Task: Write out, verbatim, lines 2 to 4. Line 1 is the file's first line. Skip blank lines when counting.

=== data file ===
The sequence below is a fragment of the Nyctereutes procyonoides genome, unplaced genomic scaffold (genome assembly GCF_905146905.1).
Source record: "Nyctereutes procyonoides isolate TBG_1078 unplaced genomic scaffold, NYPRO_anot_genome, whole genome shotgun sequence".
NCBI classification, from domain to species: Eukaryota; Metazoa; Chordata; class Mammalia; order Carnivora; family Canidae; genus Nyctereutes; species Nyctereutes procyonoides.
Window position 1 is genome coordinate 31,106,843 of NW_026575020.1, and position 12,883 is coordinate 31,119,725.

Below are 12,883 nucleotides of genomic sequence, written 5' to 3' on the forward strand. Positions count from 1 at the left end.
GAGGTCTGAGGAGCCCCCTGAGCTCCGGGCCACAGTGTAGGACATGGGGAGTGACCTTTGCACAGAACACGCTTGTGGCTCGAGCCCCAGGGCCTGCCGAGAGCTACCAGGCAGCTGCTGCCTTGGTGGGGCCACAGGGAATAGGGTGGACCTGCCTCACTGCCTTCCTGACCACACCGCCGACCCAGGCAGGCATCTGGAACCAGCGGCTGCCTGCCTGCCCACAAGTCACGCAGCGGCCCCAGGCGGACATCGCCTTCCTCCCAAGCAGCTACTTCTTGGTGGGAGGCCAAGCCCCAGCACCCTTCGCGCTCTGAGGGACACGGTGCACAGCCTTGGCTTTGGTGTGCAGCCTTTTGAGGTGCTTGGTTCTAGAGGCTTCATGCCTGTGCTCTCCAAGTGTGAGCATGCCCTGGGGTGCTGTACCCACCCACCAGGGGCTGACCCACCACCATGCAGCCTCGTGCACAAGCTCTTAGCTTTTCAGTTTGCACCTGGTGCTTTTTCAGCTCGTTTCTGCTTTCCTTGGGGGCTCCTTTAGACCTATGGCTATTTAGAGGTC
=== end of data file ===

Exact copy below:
Source record: "Nyctereutes procyonoides isolate TBG_1078 unplaced genomic scaffold, NYPRO_anot_genome, whole genome shotgun sequence".
NCBI classification, from domain to species: Eukaryota; Metazoa; Chordata; class Mammalia; order Carnivora; family Canidae; genus Nyctereutes; species Nyctereutes procyonoides.
Window position 1 is genome coordinate 31,106,843 of NW_026575020.1, and position 12,883 is coordinate 31,119,725.